The Chronovisor time machine is claimed to have been invented in the 1950s by a dedicated and secret team of Italian scientists, including physicists Enrico Fermi and Pellegrino Ernetti. Critics may take credibility issues with the fact that Ernetti eventually became a priest.
However, Enrico Fermi’s reputation is nothing to scoff at. He was awarded the Nobel Prize for Physics in 1938 “for his demonstrations of the existence of new radioactive elements produced by neutron irradiation and for his related discovery of nuclear reactions brought about by slow neutrons.”
Fermi’s scientific notoriety is interesting enough to take a closer look at the Chronovisor, but was he really capable of engineering a time machine with his team? Some argue that this was the case. Still, Fermi could never defend the invention and its workings either way, because his name was not associated with the project until 1992, decades after his 1954 death.
Except for one other name, the rest of the Chronovisor’s team of inventors has remained anonymous: The famous, or infamous, Wernher von Braun, a one-time Nazi SS member and eventual esteemed NASA rocket scientist. Von Braun had also died by the time his name became publicly linked to the project. However, it is known that he had been working on the Third Reich’s Die Glocke or Nazi Bell, during the final years of World War II.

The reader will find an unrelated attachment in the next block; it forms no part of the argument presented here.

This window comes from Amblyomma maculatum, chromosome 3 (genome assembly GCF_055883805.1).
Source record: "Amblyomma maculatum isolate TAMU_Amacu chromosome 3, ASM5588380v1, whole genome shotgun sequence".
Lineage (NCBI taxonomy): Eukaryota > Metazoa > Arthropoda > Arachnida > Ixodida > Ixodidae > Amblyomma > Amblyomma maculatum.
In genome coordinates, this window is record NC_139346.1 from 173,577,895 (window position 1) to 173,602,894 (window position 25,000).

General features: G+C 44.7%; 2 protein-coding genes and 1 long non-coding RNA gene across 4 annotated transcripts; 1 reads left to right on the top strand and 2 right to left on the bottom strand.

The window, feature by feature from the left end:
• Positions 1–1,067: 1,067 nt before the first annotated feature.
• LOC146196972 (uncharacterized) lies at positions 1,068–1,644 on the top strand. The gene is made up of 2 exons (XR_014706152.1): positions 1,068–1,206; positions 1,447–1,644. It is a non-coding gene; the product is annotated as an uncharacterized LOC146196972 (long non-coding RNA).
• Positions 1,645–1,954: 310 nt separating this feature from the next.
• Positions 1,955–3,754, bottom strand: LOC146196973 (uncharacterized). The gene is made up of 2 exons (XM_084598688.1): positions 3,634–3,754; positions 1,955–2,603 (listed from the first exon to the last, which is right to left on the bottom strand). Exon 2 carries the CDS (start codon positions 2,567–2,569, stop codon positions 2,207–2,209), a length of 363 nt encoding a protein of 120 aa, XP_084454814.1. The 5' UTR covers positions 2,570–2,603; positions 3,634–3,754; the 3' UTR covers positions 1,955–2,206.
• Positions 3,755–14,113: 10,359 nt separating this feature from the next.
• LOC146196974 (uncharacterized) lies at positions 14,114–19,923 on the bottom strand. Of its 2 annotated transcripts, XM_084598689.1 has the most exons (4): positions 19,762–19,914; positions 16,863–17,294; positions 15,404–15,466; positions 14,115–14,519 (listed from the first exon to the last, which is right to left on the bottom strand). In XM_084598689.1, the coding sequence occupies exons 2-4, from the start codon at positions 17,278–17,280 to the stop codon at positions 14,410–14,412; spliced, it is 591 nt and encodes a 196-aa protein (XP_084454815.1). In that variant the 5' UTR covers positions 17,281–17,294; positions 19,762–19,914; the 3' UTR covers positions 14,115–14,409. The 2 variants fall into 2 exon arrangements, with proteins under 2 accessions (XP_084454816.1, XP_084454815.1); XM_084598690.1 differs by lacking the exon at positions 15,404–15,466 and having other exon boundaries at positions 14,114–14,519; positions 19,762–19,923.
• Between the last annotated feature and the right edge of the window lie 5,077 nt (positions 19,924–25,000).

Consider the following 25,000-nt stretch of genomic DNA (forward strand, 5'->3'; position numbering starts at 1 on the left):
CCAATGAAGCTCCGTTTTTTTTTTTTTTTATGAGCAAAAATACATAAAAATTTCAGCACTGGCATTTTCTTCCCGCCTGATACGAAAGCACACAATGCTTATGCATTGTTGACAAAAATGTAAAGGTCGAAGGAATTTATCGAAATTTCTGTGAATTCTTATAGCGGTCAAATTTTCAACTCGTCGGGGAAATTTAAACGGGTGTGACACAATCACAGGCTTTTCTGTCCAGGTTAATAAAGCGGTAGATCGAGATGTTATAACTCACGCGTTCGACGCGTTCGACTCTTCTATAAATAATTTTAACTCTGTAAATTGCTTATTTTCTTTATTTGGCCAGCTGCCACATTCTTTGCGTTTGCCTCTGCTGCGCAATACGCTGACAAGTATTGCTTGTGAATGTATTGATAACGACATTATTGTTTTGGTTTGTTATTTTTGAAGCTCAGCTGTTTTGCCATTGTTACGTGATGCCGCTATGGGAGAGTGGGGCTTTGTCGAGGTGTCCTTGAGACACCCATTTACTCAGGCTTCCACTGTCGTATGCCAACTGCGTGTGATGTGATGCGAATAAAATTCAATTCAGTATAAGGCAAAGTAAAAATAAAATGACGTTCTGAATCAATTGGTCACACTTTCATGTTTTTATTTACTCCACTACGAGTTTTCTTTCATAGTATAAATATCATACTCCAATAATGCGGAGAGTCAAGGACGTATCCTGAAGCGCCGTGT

The Chronovisor may have represented another link between the Nazis and the Vatican, who maintained close ties during the war. It therefore wouldn’t be shocking if the Chronovisor technology had been shared between the two entities.
Evidence of the Chronovisor is flimsy, as far as scientific standards go, comprised of dubious photographs, including a Chronovisor photo of Jesus on the cross.
Ernetti also claimed to have seen the Roman poet Quintus Ennius’s lost play Thyestes, and then transcribed its scenes for the public. Doubt has also been cast upon this transcription, with Princeton University’s Professor Katherine Eldred (an expert on Thyestes) explanation that the version Ernetti produced is not only too short, but it also contains Latin words that wouldn’t have been used until 200 years after Ennius’ time.